25 & Under Rankings (2020): Top 5 Second Basemen: The Next Wave Of Stars Has Arrived (With A Shock At #5)

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Who are the next wave of superstars in Major League Baseball? That’s what we are about to dive into, as we go position-by-position, looking for the best players who are 25-years old or younger (as of April 1, 2020). Obviously, things will be slightly skewed to those who have already reached the Majors and produced, but minor leaguers and their upside will not be ignored.

So far we’ve looked at the Top 5 Catchers (click here to view) and Top 5 First Baseman (click here to view), so now let’s move on to second base:

1) Ozzie Albies – Atlanta Braves
Age – 23

The switch-hitter proved that 2018 was no fluke, posting a nearly identical stat line in 2019:

  • 2018 – .261, 24 HR, 72 RBI, 105 R, 14 SB
  • 2019 – .295, 24 HR, 86 RBI, 102 R, 15 SB

Considering his .302 AVG in the second half and realistic BABIP (.325 overall), what’s not to like?  He is slightly pull heavy for a player who isn’t a 40 HR slugger (20.7% Oppo%), but that’s splitting hairs.  He’s proven to be one of the best at the position, bringing a blend of power and speed.

2) Keston Hiura – Milwaukee Brewers
Age – 23

Has Hiura truly already emerged as the best young second baseman in the game?  It’s an easy argument to make, after Travis Shaw’s ineptitude led to an opportunity, as Hiura hit .303 with 19 HR and 9 SB over 348 PA in the Majors.  There’s no questioning the power, though it’s fair to wonder how far the average is going to regress.

While he did hit the ball hard (44.2% Hard%) and used the entire field (29.3% Oppo%), he also benefited from an unsustainable .402 BABIP.  That alone casts some doubt, even before you start looking at his SwStr% at each level:

  • Triple-A – 13.9%
  • Majors – 17.5%

That tells you that strikeouts are going to remain an issue, especially as he struggled against both breaking balls (24.73% Whiff%) and offspeed pitches (24.75% Whiff%).  Hiura could still be a 30/15 type player, but he needs to improve his approach or it will come with a .250ish average (if he can get there).

3) Gavin Lux – Los Angeles Dodgers
Age – 22

Lux has the potential to emerge as the best player on this list in short order.  While he didn’t produce much in the Majors last season (.240 with 2 HR over 82 PA), he showed in the minors that he could be an impressive, across the board producer.

Splitting time between Double-A (291 PA) and Triple-A (232 PA), he showed power (25 doubles, 8 triples, 26 HR), speed (10-for-16 on SB attempts) and an ability to consistently make contact (8.5% SwStr%).  Even during his brief time in the Majors he showed a strong approach (20.9% O-Swing%) and the ability to hit the ball extremely hard (52.9% Hard%).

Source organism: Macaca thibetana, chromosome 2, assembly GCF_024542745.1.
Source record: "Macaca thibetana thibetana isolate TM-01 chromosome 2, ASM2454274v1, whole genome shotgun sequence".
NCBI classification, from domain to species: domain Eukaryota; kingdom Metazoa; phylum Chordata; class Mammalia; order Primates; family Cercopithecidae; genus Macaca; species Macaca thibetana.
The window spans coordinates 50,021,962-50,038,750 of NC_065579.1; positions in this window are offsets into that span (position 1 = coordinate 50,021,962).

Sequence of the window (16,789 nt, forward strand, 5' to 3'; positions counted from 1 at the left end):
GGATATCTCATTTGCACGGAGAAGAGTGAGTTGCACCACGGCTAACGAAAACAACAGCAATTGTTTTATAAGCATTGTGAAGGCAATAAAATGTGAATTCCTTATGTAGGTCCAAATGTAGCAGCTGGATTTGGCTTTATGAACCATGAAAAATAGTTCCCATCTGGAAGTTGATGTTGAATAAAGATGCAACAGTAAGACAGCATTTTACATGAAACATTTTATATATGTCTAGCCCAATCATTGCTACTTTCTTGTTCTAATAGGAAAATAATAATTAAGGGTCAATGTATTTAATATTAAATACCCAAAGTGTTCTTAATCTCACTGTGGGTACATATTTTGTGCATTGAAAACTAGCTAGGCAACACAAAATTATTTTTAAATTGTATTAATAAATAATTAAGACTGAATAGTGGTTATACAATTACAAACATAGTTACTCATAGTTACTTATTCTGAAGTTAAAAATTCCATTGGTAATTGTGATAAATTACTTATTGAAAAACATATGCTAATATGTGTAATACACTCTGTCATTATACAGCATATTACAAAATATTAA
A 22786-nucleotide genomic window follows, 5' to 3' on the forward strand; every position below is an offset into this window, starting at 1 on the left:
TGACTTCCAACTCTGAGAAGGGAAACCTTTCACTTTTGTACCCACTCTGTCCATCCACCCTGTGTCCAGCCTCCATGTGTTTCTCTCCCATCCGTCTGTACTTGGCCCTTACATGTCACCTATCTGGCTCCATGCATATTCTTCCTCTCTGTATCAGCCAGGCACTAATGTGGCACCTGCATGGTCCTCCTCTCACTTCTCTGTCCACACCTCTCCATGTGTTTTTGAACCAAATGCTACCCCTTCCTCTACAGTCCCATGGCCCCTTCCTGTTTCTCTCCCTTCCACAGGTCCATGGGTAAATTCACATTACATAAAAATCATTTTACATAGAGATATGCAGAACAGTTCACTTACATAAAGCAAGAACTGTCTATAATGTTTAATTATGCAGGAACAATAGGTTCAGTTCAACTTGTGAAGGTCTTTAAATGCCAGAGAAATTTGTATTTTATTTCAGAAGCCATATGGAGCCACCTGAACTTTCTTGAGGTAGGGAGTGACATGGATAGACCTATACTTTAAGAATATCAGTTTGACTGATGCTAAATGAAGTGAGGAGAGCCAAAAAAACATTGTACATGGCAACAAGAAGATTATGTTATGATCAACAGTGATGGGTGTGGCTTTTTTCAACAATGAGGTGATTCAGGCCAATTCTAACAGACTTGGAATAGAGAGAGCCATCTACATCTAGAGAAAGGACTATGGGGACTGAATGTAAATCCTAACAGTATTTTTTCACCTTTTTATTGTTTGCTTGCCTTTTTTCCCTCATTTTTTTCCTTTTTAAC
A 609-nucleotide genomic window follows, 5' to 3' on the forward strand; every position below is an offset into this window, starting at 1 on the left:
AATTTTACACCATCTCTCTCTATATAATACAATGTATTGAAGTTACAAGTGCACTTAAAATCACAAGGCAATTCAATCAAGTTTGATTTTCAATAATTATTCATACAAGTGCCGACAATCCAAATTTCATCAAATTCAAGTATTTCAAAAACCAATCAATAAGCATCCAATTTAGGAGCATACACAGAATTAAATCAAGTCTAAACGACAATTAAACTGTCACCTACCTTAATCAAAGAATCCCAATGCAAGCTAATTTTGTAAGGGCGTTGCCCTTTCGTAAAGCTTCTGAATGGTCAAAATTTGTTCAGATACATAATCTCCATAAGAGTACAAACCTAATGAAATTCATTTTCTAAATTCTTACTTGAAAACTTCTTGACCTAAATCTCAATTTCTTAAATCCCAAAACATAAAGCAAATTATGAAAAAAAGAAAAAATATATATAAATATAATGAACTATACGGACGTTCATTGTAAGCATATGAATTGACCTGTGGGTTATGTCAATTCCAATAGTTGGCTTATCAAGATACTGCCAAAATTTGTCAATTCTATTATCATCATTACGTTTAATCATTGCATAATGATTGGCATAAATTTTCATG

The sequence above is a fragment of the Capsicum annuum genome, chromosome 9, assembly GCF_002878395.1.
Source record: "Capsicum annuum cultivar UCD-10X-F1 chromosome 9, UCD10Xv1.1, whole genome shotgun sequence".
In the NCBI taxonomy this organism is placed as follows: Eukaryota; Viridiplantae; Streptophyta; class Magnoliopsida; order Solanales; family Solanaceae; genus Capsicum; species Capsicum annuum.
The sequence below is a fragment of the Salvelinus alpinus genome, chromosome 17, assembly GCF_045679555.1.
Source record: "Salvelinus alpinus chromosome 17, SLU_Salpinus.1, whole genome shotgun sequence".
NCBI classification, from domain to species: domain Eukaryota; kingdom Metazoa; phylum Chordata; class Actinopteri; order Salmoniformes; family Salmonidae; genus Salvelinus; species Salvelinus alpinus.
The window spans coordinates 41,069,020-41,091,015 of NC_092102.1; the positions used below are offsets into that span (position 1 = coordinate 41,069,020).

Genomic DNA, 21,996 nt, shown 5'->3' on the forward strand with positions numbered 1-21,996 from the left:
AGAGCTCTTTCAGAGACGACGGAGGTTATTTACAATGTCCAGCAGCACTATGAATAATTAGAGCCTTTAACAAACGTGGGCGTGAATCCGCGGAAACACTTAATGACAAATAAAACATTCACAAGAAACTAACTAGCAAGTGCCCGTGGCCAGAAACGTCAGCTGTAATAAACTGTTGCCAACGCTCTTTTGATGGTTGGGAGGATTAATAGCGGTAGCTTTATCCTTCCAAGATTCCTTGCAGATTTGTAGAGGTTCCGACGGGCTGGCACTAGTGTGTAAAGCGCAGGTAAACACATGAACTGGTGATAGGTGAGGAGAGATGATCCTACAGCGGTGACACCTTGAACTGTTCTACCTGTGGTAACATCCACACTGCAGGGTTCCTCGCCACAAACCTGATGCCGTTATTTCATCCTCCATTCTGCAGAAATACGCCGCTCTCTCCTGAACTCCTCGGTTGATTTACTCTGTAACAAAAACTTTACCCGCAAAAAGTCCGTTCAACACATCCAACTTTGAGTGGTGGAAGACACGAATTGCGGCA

The Dodgers have a history of developing players, and Lux appears to be the next in line.  He has Top 5 overall written all over him, and by this time next year it’s easy to envision him emerging as the top option on this list (he falls short, due to the experience of those above him).

4) Cavan Biggio – Toronto Blue Jays
Age – 24

The second generation star turned 25-years old in April.  While he hit .234 in the Majors in ’19 over 430 PA he showed that he could bring both power (16 HR, 35 total extra base hits) and speed (14 SB) to the table.  The question solely lies in his average, and while his approach was solid (8.7% SwStr%, 15.8% O-Swing%), the underlying metrics could ultimately cap him in the .250ish range:

  • Strikeout Rate – 28.6%
  • Fly Ball Rate – 47.0%
  • Oppo% – 18.0%

It’s clear he’s swinging for the fences (20.1 launch angle, compared to the league average of 11.2) and his exit velocity isn’t going to blow you away (88.7 mph).  There’s obviously a lot to like, but there’s also a lot of downside risk.  If he can adjust he has superstar potential (currently he’s a better fit for those in OBP formats).

5) Isan Diaz – Miami Marlins
Age – 24

With two potentially top prospects rising quickly, how does Diaz beat them out for this spot on the rankings?  Considering he hit .173 over 201 PA in the Majors last season, the decision becomes that much more curious.  However the experience and struggles could prove invaluable, as the underlying metrics all scream of better days ahead:

  • SwStr% – 10.0%
  • O-Swing% – 25.9%
  • Hard% – 38.8%
  • Oppo% – 28.1%

While you can argue that there were a few too many fly balls, the numbers don’t justify his .224 BABIP or 29.4% strikeout rate.  With power and a little bit of speed (he stole 14 bases in ’18), there’s a lot to like.  The ceiling of the just missed prospects is higher than Diaz’, but there are bright days ahead for the Marlins young 2B.

Others Considered – Vidal Brujan (TB), Brendan Rodgers (COL)

Note – Gleyber Torres was left off these rankings, as he’ll be appearing on our Top 5 Shortstop rankings

Sources – Fangraphs, Baseball Savant, Brooks Baseball

Make sure to check out all of our 2020 prospect rankings:

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PositionLast Updated
Catcher04/13/20
First Baseman--
Second Baseman04/15/20
Shortstop04/17/20
Third Baseman04/20/20
Outfield04/24/20
Pitcher--

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